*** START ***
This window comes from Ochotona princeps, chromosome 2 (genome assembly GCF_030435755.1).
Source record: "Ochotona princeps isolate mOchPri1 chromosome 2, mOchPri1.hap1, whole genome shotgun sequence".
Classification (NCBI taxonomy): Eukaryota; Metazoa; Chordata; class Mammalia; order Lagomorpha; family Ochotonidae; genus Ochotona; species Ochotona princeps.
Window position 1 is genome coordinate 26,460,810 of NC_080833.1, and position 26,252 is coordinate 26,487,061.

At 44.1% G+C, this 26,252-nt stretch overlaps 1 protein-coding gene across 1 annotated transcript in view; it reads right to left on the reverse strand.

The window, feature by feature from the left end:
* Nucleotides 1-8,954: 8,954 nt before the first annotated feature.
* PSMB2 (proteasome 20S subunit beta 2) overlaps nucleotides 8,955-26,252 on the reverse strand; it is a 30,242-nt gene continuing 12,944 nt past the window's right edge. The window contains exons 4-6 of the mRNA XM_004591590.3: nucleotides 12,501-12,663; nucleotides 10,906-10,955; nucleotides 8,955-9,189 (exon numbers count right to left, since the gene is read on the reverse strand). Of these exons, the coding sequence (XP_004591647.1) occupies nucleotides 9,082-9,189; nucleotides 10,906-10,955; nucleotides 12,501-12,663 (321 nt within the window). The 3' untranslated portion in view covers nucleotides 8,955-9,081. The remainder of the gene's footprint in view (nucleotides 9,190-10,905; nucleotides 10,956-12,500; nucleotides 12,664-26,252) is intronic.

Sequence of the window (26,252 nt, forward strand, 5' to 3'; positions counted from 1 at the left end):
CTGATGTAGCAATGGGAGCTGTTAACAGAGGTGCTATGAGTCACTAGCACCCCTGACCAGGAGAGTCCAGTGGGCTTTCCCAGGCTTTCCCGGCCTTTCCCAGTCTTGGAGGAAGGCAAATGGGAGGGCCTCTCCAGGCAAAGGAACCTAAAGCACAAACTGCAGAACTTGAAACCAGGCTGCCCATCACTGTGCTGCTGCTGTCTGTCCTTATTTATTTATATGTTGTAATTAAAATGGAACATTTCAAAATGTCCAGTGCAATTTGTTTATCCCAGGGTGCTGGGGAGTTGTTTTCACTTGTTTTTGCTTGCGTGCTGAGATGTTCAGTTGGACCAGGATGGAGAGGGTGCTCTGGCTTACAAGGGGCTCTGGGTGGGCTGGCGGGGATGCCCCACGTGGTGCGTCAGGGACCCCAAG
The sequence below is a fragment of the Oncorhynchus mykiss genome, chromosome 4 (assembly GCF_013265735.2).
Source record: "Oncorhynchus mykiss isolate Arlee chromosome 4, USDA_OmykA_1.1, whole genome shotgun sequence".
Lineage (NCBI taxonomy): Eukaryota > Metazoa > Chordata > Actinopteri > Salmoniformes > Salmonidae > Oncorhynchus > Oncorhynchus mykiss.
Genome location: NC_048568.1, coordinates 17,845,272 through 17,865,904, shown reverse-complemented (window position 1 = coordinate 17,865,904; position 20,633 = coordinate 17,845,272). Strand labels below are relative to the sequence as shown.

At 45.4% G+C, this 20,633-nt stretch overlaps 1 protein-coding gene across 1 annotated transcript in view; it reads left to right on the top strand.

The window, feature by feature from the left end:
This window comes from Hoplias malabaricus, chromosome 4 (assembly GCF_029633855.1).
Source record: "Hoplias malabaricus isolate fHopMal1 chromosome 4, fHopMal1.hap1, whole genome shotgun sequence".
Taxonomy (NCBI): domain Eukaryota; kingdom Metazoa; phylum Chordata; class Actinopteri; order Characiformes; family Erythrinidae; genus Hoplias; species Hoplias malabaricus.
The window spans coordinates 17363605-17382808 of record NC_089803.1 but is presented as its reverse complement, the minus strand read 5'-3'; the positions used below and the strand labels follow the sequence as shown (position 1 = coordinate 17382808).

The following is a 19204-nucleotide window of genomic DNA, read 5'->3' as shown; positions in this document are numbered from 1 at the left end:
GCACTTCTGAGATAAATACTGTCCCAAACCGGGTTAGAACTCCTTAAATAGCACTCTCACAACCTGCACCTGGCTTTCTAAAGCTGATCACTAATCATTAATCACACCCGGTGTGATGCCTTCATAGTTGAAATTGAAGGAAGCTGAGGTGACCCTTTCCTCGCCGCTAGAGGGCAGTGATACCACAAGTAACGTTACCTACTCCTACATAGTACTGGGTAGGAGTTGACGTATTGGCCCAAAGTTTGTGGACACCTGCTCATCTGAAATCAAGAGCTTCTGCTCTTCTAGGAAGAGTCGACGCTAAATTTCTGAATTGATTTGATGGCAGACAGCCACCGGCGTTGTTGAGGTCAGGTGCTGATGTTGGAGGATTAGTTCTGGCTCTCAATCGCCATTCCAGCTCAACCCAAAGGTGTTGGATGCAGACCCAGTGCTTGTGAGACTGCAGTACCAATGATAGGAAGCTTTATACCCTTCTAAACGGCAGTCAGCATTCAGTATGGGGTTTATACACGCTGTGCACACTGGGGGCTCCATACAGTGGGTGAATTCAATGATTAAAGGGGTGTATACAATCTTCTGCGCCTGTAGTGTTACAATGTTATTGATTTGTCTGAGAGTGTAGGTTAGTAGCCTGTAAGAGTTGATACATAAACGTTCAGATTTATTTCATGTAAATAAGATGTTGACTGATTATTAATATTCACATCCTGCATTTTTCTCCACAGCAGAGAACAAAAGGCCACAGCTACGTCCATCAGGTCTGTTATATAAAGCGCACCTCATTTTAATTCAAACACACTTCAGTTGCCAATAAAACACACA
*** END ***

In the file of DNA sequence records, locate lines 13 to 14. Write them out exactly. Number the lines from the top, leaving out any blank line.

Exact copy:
Lineage (NCBI taxonomy): Eukaryota > Metazoa > Chordata > Actinopteri > Salmoniformes > Salmonidae > Oncorhynchus > Oncorhynchus mykiss.
Genome location: NC_048568.1, coordinates 17,845,272 through 17,865,904, shown reverse-complemented (window position 1 = coordinate 17,865,904; position 20,633 = coordinate 17,845,272). Strand labels below are relative to the sequence as shown.